It’s a big year for global health so ONE is going to be talking about it a lot. But before we jump into the nitty gritty statistics or the importance of getting funding for the world’s most innovative partnerships, let’s talk about what global health actually is!

Global health is about improving people’s health worldwide, reducing inequality and, protecting societies from global threats, such as preventable diseases, that don’t stop at national borders.

So why is it important?

We are at a tipping point. In 2017, nearly one million people died from AIDS-related causes globally and another 1.8 million contracted HIV. After 10 years of steady decline, malaria is back on the rise, especially among children under 5 years old, who account for two-thirds of all malaria deaths. Though more than 10 million people contract TB every year, nearly 40% of those are “missed” – that is almost 4 million people left undiagnosed, untreated, and therefore, contagious.

As a global community, we all benefit when our neighbours are healthy. Access to prevention and treatment should be a right, not a privilege. Yet, so many of our community members cannot enjoy this right because of prohibitive costs, distance, or stigma and discrimination.

If people can access affordable healthcare, they can invest in bettering their community: kids can attend school, adults can pursue careers, families can enjoy their time together, the list goes on. Quality of life skyrockets when prevention and treatment are affordable and accessible.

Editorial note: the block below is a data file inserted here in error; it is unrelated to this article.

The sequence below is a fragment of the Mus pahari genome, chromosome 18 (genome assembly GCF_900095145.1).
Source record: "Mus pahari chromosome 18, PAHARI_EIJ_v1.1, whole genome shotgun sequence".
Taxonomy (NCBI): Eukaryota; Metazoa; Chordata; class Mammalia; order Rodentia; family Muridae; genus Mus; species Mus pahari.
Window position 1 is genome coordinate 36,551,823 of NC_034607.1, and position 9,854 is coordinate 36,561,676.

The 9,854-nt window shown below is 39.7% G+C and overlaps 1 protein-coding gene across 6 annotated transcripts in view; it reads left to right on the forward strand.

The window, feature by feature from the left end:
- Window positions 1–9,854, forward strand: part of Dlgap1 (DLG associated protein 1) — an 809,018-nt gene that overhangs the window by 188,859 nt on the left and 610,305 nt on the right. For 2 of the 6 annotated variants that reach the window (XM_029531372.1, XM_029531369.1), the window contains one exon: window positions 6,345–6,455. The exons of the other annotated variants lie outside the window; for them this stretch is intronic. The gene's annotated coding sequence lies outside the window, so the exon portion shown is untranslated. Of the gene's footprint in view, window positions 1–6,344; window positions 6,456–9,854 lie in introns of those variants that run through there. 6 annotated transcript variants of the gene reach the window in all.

Human rights always come first. But it is important to realize that ensuring our global community is healthy, educated and empowered has another benefit: economic growth. Failing to protect health could quickly thwart this potential. The 2014 Ebola epidemic is a staggering illustration of the economic consequences of just one outbreak of disease: in 2015, Guinea, Liberia and Sierra Leone lost US$2.2 billion in gross domestic product, threatening economic stability and private sector growth in the region.

We know that investments made in health today will pay dividends tomorrow.

  • Every US$1 invested in immunisation, for example, leads to a return of US$60.
  • Every US$1 invested in reducing malaria infections delivers a return of US$36.
  • Every US$1 invested in health spending for the world’s poorest leads to a return of US$13.

Simply put, health is a smart investment with big returns.

Where do we go from here?

Health has been one of the most recognised and celebrated success stories in global development since the turn of the 21st century. This progress has not happened by accident. It has been driven largely by new public-private collaborations, breakthrough commitments to increase investments in health alongside greater investment from national governments, and passionate citizen activism.

This is a proud legacy that should be celebrated as a benchmark for what is possible. But it stops well short of being an indicator for future gains. Progress will not continue, and could go into reverse, if our global community, including world leaders, do not commit to looking out for our neighbours.

The Global Fund is one of the best weapons we have to fight AIDS, TB and malaria. The Fund supports programs run by local experts in the countries and communities that need it most – helping to save 27 million lives so far. To help save another 16 million lives between 2021-2023, the Global Fund needs to raise at least US$14 billion by its Replenishment Conference this October.

We must not stall progress now. Are you up for the challenge?

Add your name to tell world leaders they must back this bold partnership. Then share the action with your family and friends.

Sign now: we demand more action in the fight against AIDS

Dear government and business leaders,